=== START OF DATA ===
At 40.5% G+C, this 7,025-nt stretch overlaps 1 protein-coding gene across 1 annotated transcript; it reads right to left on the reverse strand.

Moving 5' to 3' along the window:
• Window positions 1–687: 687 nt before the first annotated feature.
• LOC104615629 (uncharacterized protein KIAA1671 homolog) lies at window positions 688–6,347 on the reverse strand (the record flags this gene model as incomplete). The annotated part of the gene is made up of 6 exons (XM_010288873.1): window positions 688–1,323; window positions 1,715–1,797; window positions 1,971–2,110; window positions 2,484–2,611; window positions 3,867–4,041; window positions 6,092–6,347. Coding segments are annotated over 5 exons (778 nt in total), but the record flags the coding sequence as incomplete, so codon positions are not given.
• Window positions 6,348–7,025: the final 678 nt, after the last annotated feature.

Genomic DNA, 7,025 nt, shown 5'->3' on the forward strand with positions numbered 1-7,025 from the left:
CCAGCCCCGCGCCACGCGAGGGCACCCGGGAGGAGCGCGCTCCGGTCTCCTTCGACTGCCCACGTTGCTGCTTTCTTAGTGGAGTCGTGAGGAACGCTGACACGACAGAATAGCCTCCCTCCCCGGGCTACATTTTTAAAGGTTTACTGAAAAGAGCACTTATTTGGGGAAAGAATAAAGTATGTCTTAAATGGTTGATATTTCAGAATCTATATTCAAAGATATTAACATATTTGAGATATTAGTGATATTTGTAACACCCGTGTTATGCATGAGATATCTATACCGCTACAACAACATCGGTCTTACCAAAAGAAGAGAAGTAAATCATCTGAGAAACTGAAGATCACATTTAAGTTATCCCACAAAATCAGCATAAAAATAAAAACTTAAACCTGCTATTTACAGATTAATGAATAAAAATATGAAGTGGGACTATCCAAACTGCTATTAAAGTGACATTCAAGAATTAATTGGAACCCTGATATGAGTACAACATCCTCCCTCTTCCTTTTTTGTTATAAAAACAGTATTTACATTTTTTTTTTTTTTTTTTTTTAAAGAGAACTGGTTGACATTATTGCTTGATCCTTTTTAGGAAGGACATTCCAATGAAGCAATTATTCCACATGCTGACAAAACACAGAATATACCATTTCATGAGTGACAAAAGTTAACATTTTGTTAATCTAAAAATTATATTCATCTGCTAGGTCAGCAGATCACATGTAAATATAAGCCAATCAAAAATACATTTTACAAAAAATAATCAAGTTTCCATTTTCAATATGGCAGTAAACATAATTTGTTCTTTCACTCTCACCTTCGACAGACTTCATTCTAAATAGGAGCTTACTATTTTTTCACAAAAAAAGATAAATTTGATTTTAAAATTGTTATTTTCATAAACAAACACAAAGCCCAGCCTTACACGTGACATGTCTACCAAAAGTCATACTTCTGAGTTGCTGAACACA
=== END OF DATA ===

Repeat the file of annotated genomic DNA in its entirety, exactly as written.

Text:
At 40.5% G+C, this 7,025-nt stretch overlaps 1 protein-coding gene across 1 annotated transcript; it reads right to left on the reverse strand.

Moving 5' to 3' along the window:
• Window positions 1–687: 687 nt before the first annotated feature.
• LOC104615629 (uncharacterized protein KIAA1671 homolog) lies at window positions 688–6,347 on the reverse strand (the record flags this gene model as incomplete). The annotated part of the gene is made up of 6 exons (XM_010288873.1): window positions 688–1,323; window positions 1,715–1,797; window positions 1,971–2,110; window positions 2,484–2,611; window positions 3,867–4,041; window positions 6,092–6,347. Coding segments are annotated over 5 exons (778 nt in total), but the record flags the coding sequence as incomplete, so codon positions are not given.
• Window positions 6,348–7,025: the final 678 nt, after the last annotated feature.

Genomic DNA, 7,025 nt, shown 5'->3' on the forward strand with positions numbered 1-7,025 from the left:
CCAGCCCCGCGCCACGCGAGGGCACCCGGGAGGAGCGCGCTCCGGTCTCCTTCGACTGCCCACGTTGCTGCTTTCTTAGTGGAGTCGTGAGGAACGCTGACACGACAGAATAGCCTCCCTCCCCGGGCTACATTTTTAAAGGTTTACTGAAAAGAGCACTTATTTGGGGAAAGAATAAAGTATGTCTTAAATGGTTGATATTTCAGAATCTATATTCAAAGATATTAACATATTTGAGATATTAGTGATATTTGTAACACCCGTGTTATGCATGAGATATCTATACCGCTACAACAACATCGGTCTTACCAAAAGAAGAGAAGTAAATCATCTGAGAAACTGAAGATCACATTTAAGTTATCCCACAAAATCAGCATAAAAATAAAAACTTAAACCTGCTATTTACAGATTAATGAATAAAAATATGAAGTGGGACTATCCAAACTGCTATTAAAGTGACATTCAAGAATTAATTGGAACCCTGATATGAGTACAACATCCTCCCTCTTCCTTTTTTGTTATAAAAACAGTATTTACATTTTTTTTTTTTTTTTTTTTTAAAGAGAACTGGTTGACATTATTGCTTGATCCTTTTTAGGAAGGACATTCCAATGAAGCAATTATTCCACATGCTGACAAAACACAGAATATACCATTTCATGAGTGACAAAAGTTAACATTTTGTTAATCTAAAAATTATATTCATCTGCTAGGTCAGCAGATCACATGTAAATATAAGCCAATCAAAAATACATTTTACAAAAAATAATCAAGTTTCCATTTTCAATATGGCAGTAAACATAATTTGTTCTTTCACTCTCACCTTCGACAGACTTCATTCTAAATAGGAGCTTACTATTTTTTCACAAAAAAAGATAAATTTGATTTTAAAATTGTTATTTTCATAAACAAACACAAAGCCCAGCCTTACACGTGACATGTCTACCAAAAGTCATACTTCTGAGTTGCTGAACACA